“What’s there to explain? I thought this should be rather obvious. Your father knows more of Trel than he’s told you. For example, did you know that you are the second spy I’ve ferried across the ocean for him?”

A cold wind came up from behind, blowing Kindrel’s brow length bangs out of her face. As Loy huddled into his damp hide jacket, she rowed unnerved, her bare arms dotted with gooseflesh. Maybe he should have been more cautious with his words. He may not like her, but she had lived far longer than he. It was becoming clear that she knew things he did not and perhaps Father had chosen her for a reason. He should have been more thorough in his investigation of this woman before his journey…

No matter, if she would not share her secrets then he could accomplish his tasks without her. He was not without his own abilities. And his own knowledge.

He mimicked her crude grin. “Ah, but I do know, Niece. Why do you think I am here?”

She was sitting in the front seat, her back to the bow of the little vessel. Letting the oars drop, she leaned forward. “I doubt even you know the reason,” she whispered, her tone one of feigned severity. Even without her strength pulling them forward, the dinghy glided ahead at the same pace.

He glared at her as she leaned back into her seat and retook the oars.

“Why do you live aboard a ship instead of in Lendal?” he asked.

She rolled her eyes. “One such as you wouldn’t understand.”

He gave her an annoyed glare. “I afford you the respect due a god. You could give me the same courtesy.”

Niece Kindrel roared in laughter. His flesh tingled in discomfort; the woman continued to shame him with that accursed cackle.

“You think yourself my equal?” she said.

“Greater, I am a member of the Second.”

She laughed even harder. “That may have meant something once, but no longer. If it were Harvest, or Planner, or her brother, Kalec, before me I’d be inclined to agree, but you are not them.”

“No,” he agreed. “I am not. But at least I call my betters by the titles they have earned. I do not shame Sister Wanderer by calling her Harvest.

“And yet you call me Niece Kindrel.”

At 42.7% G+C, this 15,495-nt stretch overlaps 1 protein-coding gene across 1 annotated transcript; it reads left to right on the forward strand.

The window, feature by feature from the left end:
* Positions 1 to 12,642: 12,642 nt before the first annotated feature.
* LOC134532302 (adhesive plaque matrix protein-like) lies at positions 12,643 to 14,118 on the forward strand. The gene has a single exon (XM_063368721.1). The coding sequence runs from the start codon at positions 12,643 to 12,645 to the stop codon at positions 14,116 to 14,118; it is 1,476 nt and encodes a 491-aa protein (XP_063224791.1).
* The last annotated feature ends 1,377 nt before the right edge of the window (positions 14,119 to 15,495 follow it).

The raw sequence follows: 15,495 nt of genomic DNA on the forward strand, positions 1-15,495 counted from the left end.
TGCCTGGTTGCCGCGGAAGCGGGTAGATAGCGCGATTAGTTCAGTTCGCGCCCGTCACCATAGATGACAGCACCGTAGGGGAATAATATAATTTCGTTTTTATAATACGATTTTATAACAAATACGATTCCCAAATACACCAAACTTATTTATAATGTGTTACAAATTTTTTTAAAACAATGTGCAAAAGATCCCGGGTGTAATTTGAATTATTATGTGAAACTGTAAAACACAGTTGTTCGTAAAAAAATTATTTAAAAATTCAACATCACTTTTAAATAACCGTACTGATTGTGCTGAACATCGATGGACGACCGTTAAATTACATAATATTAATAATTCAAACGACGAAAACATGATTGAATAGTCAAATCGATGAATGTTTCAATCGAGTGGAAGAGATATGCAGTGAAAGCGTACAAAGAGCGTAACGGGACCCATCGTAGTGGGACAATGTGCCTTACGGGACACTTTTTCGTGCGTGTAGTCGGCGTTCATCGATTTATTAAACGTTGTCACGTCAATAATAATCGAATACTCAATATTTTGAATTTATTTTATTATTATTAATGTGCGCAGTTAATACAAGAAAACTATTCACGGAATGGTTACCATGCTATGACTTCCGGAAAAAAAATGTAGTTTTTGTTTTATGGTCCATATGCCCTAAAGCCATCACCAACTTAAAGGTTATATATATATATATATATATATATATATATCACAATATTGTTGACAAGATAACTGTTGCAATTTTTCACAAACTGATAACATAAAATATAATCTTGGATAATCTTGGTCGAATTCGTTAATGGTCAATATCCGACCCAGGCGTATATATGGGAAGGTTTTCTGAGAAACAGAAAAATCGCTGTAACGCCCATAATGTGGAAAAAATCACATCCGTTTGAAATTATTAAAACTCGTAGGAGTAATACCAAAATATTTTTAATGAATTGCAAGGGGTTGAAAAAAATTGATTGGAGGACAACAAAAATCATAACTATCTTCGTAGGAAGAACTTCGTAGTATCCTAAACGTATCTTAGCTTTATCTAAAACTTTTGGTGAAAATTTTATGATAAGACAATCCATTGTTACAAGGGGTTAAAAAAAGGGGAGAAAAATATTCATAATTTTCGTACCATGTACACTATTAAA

This woman was infuriatingly brazen. Now she tried to call herself a god when they both knew that very few achieved that station? What absurdity.

“You would claim godhood?” he asked. He had tried to frame the words as disbelieving, but that is not the way they sounded. Instead, he sounded petty and childish.

Niece Kindrel did not answer; she smiled a mischievous grin. “It’s cute how your father leaves his children in ignorance. Have you never wondered why so few of the older generations live amongst you in Lendal?” She drew the oars out of the water and placed them at her feet. The boat skimmed across the waves.

“They are dead or fallen,” Loy asserted.

“Ha!” she laughed. “Many of us perhaps, but most are like Harvest and myself. We remember a better past than the future your father promises.”

The words were sour. He did not have an answer to them.

His niece smiled as she put a hand out to her left, and out of the fog, a wooden beam materialized beside it. When the dinghy came up parallel to the pier she grabbed it with her outstretched hand and the boat halted. The pier, surprisingly low in the water, was only an inch higher than their small rowboat. He scurried to his feet and lifted himself out of the dinghy. She did not rise to follow him.

“Are you not coming?” he asked.

“I would love to, Uncle,” she mocked, “but that would be stepping outside my role.” The sigh she gave was greatly exaggerated. “But such is the way of the world.”

Annoyed, Loy did not offer her a second glance as he followed the pier into the city. “Be ready to leave when I return,” he yelled.


Kindrel laughed as Loy stormed away. She’d held her tongue for as long as she’d been able – a full two months actually, which, in her opinion, was quite impressive. Even though Loy was thirty-five, he acted like a child. Grandfather had certainly done a number on that one. Ever since Silt’s disgrace, Nikom had become overbearing and stubborn. He had given up his city and his aspect as Farmer in favor of some silly ideal, and now his descendants were discarding their chance at godhood for their patriarch’s ill-conceived utopia.

It was a shame. The world Nikom was creating was not one she recognized. It was no surprise that the pantheon had not recovered under his guidance. She hoped that Loy would succeed in his task. The family would need the Mother’s guidance if it was to recover. Sighing, she retrieved her fishing pole and tackle box from beneath her seat and set to baiting the hook. Loy would be sitting on a pile of fish during the return trip. She smiled at that.